Because we are always preoccupied with our daily work routine and achieving ambitious targets, leaving time to create new business opportunities or new ways of serving clients is often considered a stretch goal. However, as competition for cost-effective expertise increases, lawyers and consultants can leverage technology to offer their services at a fraction of the cost - bringing in more clients and gaining a competitive edge.
Legal Design Thinking is an approach that focuses on the client or customer and tries to get to the bottom of their real needs by using creative methods. Ultimately, Legal Design Thinking aims at generating ideas, making these ideas tangible through prototypes, and to constantly improve and refine these ideas until a viable business model is defined.
Learn how to apply Legal Design Thinking
According to IDEO CEO Tim Brown – the global design firm that has been decisive in the development and dissemination of the approach – “design thinking is a human-centered approach to innovation that draws from the designer's toolkit to integrate the needs of people, the possibilities of technology, and the requirements for business success.”
One key element is empathy and impersonating the customers by creating "Personas" or even by simple role playing. Diving completely into the customer's view, the participants should explore the problem from the customer's perspective and find solutions and business opportunities. The following image illustrates the “Double Diamond Approach” which incorporates Design Thinking Steps:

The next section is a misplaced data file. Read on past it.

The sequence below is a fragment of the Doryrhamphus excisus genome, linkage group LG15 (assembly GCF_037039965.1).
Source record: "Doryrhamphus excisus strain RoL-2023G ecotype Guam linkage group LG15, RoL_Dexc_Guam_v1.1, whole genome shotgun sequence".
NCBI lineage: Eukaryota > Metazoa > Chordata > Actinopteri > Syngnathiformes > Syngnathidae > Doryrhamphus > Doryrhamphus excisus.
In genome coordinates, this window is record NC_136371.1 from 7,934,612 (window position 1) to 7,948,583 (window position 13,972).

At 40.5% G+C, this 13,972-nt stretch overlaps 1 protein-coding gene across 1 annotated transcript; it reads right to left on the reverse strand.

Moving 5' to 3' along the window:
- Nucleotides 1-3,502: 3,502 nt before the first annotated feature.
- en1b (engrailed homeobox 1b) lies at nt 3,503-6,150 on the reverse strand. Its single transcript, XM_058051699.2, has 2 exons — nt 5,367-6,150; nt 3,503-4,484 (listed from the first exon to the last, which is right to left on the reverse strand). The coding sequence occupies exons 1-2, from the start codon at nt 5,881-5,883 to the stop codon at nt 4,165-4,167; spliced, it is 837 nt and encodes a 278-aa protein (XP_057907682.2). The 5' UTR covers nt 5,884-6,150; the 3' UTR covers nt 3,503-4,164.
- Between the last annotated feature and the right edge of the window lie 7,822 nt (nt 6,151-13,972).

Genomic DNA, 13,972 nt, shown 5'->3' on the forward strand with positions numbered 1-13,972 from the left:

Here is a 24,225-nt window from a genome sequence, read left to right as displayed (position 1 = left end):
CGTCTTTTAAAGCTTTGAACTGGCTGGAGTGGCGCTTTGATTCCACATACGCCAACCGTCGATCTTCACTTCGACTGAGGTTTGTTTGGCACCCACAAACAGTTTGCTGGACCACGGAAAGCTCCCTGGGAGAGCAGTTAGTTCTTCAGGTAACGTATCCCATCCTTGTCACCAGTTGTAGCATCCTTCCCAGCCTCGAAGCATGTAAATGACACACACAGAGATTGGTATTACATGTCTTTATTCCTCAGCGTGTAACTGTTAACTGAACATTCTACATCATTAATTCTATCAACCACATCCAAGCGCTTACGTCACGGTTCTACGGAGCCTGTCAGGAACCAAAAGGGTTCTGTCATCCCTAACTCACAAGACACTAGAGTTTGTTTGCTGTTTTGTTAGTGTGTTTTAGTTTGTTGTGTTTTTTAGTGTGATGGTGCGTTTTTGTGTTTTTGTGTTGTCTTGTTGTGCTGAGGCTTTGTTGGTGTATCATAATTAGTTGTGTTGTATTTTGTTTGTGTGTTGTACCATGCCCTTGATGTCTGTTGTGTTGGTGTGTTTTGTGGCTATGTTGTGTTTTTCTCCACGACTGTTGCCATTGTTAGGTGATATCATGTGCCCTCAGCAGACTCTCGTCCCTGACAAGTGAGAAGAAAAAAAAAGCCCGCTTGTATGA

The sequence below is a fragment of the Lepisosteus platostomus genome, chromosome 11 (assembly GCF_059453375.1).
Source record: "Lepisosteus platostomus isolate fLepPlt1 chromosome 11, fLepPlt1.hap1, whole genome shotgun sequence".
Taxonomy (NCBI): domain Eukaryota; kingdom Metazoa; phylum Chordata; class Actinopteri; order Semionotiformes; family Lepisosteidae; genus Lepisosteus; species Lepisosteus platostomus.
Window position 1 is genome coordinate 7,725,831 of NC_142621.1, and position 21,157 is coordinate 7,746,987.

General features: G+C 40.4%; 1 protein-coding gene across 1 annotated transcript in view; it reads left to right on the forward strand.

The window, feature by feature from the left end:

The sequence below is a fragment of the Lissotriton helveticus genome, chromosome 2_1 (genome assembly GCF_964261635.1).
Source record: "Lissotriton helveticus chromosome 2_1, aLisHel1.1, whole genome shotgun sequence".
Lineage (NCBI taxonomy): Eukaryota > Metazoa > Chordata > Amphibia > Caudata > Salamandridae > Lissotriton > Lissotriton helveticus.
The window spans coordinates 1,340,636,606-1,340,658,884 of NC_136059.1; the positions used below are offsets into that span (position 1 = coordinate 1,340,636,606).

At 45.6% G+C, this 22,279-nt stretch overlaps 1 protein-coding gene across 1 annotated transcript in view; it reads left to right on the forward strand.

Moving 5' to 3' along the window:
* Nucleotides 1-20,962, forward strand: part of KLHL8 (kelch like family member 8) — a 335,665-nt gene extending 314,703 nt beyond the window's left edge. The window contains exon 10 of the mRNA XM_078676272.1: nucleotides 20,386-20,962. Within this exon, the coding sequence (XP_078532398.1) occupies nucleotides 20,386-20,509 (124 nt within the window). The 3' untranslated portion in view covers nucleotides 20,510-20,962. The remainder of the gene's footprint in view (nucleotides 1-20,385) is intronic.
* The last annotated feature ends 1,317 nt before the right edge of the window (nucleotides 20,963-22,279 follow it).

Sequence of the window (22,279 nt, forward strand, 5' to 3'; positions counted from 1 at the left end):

At BRYTER, we have used Legal Design Thinking internally and with our customers in order to gain a better understanding of their clients’ needs and recommend the following steps:
Clarify who the actual customer or key stakeholder is
This first step might be particularly difficult. Whereas law firms may often consider the legal department of corporates (or their counsels) as their clients, the real business value lies often with the commercial stakeholders within the corporate. For example, an employee in need of expert advice or legal service who only contacts in in-house legal team rather than an external law firm. Therefore, a person the law firm tends to have little knowledge of.
Design Thinking encourages you to dig deep in order to identify the actual stakeholders who ultimately produce value.
Define the key stakeholder or customer
To be able understand and empathize with your key stakeholder, they need to be less abstract. One method to make them tangible is to define their so-called "Persona" by filling out the template "Persona Canvas" and create actual persons with i.e. name, age and a certain position, who serve as role models for the client.
Explore the problems the personas might face
It is important to restrain the participants from thinking about solutions at this point since you are still trying to identify the right problem. During this step, you should continue to think about the problems you have discovered through the Persona Canvas. After capturing all the ideas, you can start to prioritize the identified problems and clearly define the main pain points for your key stakeholders.
Find requirements and solutions (by embracing the view of your persona)
During this step, you can start to develop and design solutions by leveraging the "user story" pattern template. It describes functions/requirements/possible solutions from your persona’s perspective and focuses on the immediate (business) value. By embracing your persona’s perspective, you can I, as a [role] want to [function/requirement] in order to [get a value]. These can be created from the perspective of the different Personas, which were defined in the previous steps.
The next step is now to find BRYTER use cases based on the requirements and explore real world examples.